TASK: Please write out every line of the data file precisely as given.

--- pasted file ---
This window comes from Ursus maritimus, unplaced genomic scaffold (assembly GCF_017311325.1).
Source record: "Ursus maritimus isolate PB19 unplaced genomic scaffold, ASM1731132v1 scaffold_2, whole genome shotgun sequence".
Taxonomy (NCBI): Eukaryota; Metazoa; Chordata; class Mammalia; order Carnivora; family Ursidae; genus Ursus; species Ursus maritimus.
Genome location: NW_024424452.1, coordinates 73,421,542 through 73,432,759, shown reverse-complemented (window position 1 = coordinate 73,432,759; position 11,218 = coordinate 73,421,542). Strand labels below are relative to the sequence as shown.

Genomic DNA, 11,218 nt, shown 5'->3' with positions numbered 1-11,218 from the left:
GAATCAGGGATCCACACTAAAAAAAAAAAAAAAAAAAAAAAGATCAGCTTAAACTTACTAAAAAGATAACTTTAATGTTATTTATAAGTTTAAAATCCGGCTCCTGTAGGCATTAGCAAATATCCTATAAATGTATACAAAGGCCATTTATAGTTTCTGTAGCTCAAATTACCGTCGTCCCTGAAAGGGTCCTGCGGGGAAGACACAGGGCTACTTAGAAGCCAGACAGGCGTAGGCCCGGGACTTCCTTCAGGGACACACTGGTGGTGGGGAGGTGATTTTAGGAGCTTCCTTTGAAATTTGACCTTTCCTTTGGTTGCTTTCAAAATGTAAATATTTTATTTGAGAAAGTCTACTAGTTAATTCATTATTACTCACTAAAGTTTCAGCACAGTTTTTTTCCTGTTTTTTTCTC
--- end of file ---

This window comes from Ursus maritimus, unplaced genomic scaffold (assembly GCF_017311325.1).
Source record: "Ursus maritimus isolate PB19 unplaced genomic scaffold, ASM1731132v1 scaffold_2, whole genome shotgun sequence".
Taxonomy (NCBI): Eukaryota; Metazoa; Chordata; class Mammalia; order Carnivora; family Ursidae; genus Ursus; species Ursus maritimus.
Genome location: NW_024424452.1, coordinates 73,421,542 through 73,432,759, shown reverse-complemented (window position 1 = coordinate 73,432,759; position 11,218 = coordinate 73,421,542). Strand labels below are relative to the sequence as shown.

Genomic DNA, 11,218 nt, shown 5'->3' with positions numbered 1-11,218 from the left:
GAATCAGGGATCCACACTAAAAAAAAAAAAAAAAAAAAAAAGATCAGCTTAAACTTACTAAAAAGATAACTTTAATGTTATTTATAAGTTTAAAATCCGGCTCCTGTAGGCATTAGCAAATATCCTATAAATGTATACAAAGGCCATTTATAGTTTCTGTAGCTCAAATTACCGTCGTCCCTGAAAGGGTCCTGCGGGGAAGACACAGGGCTACTTAGAAGCCAGACAGGCGTAGGCCCGGGACTTCCTTCAGGGACACACTGGTGGTGGGGAGGTGATTTTAGGAGCTTCCTTTGAAATTTGACCTTTCCTTTGGTTGCTTTCAAAATGTAAATATTTTATTTGAGAAAGTCTACTAGTTAATTCATTATTACTCACTAAAGTTTCAGCACAGTTTTTTTCCTGTTTTTTTCTC